It talks about why is important we have less objects and revive the connection with our community in this age of ocean garbage patches and ever isolating technology.
Its a bit outdated on the companies tackling these issues but still manages to raise awareness on these problems.
Personally i found it motivating in my personal struggle against the excess of objects.
Kaleb
Jan 25, 2019 rated it really liked it  ·  review of another edition
I really enjoyed this book. As an AirBNB host is was super interesting to read about collaborative consumption. I didn't like everything in the book though. The thought of a social bank account was a little terrifying especially after reading the Circle by David Eggers. Overall a good book that crossed a little bit of capitalism with a little bit of sustainability.
Conrad
Feb 26, 2019 rated it liked it  ·  review of another edition
Botsman and Rogers put forward the idea of Collaborative Consumption in a heartfelt way, where the enthusiasm pops off the pages. The book has to be read in context, as it was written before the backlash againt companies like AirBnB and Uber. It shows the optimism and passion that still is at the core of the sharing economy.
Karol Ujueta Rojas
Interesting but at times repetitive. This is more for older millenials or older generations. It talks about how the internet has allow virtual communities to be created and thus business opportunities are born that are "controled and managed" by the users themselves through reputation systems.
Heidi
Dec 11, 2018 rated it it was amazing  ·  review of another edition
I read this immediately after reading "A little history of Economics" kind of by accident and it was such a great follow up!!
Learned so much and will be applying it to a new organization framework I'm writing.
Pablo Beitman
Aug 05, 2018 rated it it was amazing  ·  review of another edition
Excellent book, even though it was written long time ago and information is old regarding to today industries and companies. If Rachel or Roo are willing to update the info, this would be even more recommendable.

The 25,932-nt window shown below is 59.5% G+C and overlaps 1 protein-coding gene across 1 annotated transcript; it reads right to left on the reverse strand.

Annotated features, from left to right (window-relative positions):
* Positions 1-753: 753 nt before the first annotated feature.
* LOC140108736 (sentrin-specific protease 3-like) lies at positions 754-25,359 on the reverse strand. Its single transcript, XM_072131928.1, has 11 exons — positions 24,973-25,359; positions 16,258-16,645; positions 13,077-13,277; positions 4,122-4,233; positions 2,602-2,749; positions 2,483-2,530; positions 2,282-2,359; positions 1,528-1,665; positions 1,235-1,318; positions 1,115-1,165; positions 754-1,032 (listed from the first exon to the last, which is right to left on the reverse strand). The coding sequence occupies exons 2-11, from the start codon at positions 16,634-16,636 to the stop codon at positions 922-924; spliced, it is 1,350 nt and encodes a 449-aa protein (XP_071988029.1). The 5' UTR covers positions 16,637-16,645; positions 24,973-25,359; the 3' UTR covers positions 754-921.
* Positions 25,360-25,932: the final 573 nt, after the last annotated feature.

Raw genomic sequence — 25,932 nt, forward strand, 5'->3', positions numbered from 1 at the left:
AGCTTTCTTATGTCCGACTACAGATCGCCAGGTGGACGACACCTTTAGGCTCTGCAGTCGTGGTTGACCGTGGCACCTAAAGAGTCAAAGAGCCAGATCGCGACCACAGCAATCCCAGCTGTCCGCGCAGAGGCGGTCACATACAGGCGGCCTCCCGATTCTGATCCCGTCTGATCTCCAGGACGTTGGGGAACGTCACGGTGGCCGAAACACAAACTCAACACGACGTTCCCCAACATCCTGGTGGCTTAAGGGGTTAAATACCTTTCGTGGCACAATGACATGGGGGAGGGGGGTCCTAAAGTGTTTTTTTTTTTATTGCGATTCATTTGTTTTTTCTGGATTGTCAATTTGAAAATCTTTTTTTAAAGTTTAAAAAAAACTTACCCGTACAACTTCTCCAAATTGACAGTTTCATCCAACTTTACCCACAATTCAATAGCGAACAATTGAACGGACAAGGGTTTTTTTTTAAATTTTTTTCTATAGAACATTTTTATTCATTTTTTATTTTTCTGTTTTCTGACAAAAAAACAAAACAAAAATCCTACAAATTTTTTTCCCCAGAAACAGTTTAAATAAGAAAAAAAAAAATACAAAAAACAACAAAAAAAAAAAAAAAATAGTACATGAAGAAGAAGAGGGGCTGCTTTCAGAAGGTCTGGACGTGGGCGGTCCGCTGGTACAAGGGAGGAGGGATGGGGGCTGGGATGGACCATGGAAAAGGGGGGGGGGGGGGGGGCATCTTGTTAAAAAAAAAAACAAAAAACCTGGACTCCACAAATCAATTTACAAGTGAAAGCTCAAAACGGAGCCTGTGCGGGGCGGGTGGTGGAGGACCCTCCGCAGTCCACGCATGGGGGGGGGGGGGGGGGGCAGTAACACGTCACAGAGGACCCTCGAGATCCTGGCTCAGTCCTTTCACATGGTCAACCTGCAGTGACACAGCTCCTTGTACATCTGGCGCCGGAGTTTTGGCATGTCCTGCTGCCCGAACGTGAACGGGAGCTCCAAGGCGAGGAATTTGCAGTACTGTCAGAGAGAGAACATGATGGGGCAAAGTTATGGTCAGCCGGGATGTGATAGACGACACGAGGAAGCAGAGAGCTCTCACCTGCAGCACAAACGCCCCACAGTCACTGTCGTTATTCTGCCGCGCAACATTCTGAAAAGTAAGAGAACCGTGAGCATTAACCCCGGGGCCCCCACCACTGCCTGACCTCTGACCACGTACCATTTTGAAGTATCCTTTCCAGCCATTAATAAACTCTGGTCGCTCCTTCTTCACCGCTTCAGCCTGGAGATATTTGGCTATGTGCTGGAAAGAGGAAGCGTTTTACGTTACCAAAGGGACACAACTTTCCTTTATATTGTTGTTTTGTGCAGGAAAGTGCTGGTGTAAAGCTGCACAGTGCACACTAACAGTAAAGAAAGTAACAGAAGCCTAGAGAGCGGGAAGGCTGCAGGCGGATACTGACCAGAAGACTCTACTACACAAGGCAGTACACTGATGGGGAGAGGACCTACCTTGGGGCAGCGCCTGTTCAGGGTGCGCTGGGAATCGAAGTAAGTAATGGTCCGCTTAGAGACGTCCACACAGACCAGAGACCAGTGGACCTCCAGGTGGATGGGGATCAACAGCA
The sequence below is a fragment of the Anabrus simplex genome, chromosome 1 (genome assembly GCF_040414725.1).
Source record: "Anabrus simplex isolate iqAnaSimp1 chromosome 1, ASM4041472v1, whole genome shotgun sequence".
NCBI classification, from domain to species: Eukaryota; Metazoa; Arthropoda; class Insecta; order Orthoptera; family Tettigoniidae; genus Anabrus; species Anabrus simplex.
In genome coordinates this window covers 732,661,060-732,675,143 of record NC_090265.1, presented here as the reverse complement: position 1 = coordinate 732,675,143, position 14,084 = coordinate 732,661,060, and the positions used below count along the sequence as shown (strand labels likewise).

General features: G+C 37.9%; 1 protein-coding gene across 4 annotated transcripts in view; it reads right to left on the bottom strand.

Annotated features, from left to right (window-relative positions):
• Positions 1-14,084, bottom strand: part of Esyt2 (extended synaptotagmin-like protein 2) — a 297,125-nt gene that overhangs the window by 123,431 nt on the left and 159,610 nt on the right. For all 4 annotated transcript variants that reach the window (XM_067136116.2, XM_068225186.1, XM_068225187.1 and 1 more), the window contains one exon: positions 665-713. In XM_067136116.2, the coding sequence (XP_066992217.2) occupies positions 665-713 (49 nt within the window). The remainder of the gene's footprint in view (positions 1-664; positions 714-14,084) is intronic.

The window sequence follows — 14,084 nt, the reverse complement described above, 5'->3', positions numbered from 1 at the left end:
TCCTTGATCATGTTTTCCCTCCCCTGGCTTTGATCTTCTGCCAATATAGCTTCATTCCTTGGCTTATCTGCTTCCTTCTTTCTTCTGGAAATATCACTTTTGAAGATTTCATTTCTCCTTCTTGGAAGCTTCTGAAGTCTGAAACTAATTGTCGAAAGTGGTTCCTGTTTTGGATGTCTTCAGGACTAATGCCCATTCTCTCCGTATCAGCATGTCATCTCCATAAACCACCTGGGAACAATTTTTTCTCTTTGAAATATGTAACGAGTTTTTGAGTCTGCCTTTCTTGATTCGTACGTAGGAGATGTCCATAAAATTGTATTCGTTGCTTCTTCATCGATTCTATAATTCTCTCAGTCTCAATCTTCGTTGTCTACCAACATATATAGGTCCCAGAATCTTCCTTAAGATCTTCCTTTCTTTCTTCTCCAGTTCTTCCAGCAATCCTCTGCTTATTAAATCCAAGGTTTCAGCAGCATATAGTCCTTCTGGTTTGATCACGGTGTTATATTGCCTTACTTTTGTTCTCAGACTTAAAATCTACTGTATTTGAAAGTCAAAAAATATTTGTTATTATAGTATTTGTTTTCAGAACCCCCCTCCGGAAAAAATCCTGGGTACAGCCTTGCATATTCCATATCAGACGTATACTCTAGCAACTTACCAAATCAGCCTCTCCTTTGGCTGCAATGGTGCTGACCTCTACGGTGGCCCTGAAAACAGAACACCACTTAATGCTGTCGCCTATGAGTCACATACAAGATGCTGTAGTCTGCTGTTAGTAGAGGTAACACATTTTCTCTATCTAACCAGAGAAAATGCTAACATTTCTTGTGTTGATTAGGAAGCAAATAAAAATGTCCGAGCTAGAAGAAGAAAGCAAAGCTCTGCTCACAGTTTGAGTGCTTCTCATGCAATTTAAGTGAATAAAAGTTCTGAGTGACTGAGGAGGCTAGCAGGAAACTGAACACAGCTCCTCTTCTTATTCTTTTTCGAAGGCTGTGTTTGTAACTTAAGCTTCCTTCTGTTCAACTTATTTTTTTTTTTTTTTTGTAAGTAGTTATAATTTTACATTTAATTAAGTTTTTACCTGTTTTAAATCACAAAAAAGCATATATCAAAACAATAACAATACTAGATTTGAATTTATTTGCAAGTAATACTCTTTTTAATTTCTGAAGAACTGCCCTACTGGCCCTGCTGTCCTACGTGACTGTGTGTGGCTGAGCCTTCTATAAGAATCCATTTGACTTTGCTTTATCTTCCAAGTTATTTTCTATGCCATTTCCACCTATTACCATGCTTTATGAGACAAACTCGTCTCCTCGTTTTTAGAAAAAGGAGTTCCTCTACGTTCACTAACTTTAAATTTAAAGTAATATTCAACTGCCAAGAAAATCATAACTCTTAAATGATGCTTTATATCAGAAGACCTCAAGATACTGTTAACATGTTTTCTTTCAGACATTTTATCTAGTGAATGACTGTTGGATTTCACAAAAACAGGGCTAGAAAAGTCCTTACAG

Nam Do
Jun 22, 2018 rated it liked it  ·  review of another edition
It would be super interesting for those who have not been introduced to Botsman’s work already - I personally don’t like this book as much because the content is sparse and after a certain point it is not giving new information anymore
Yana Gudmundson
Dec 08, 2018 rated it it was amazing  ·  review of another edition
Shelves: environmental
Loved this book and historical approach to the modern consumerist culture, how that paradigm is shifting, and how we can change.
Jason
Mar 17, 2018 rated it liked it  ·  review of another edition
Good but not earth shattering. The authors go a bit outside of their lane when they start editorializing on macroeconomic theory and sociology.
Gina
Jul 06, 2018 rated it it was ok  ·  review of another edition
Shelves: non-fiction
An overview of existing sharing communities
Adriana Inilloc
mainly common sense, not very insightful
CARLOS EDUARDO AGUILAR
Great book

A must read to keep yourself updated with the global trends about this new economy where the level field it is being rediscovered everyday.
Mark
Oct 07, 2010 rated it it was amazing  ·  review of another edition
What’s Yours Is Mine is about new businesses built around the idea of sharing– things, space, time, work -- that are redefining consumers attitudes about owning things, bringing people out of their isolated lives, and also providing environmental benefits in the process. Younger people like me and my Goodreads friends can identify with the feeling that the authors describe about buying things these days: we want the music but don’t really need to own the physical CD. We want to be able to experi ...more
Kate
When I was only a few pages into this book, I was pretty sure it was going to be another example of Millenials patting themselves on the back for being so great at whatever they do. But it's not. Or maybe it is. Or maybe Millenials actually DO have a lot of things to pat themselves on the back for when it comes to using technology creatively to make the world a better place. I have never seen the rise of (mostly) Internet-fueled collaboration documented and analyzed as well as it is in this book ...more
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Rachel is the co-author of the upcoming book What’s Mine Is Yours: The Rise of Collaborative Consumption (Harper Business, October 2010). She consults, writes, and speaks on the power of collaboration and sharing through current and emerging technologies, and on how it will transform business, consumerism, and the way we live.

Rachel has lived and worked in the United Kingdom, United States, and A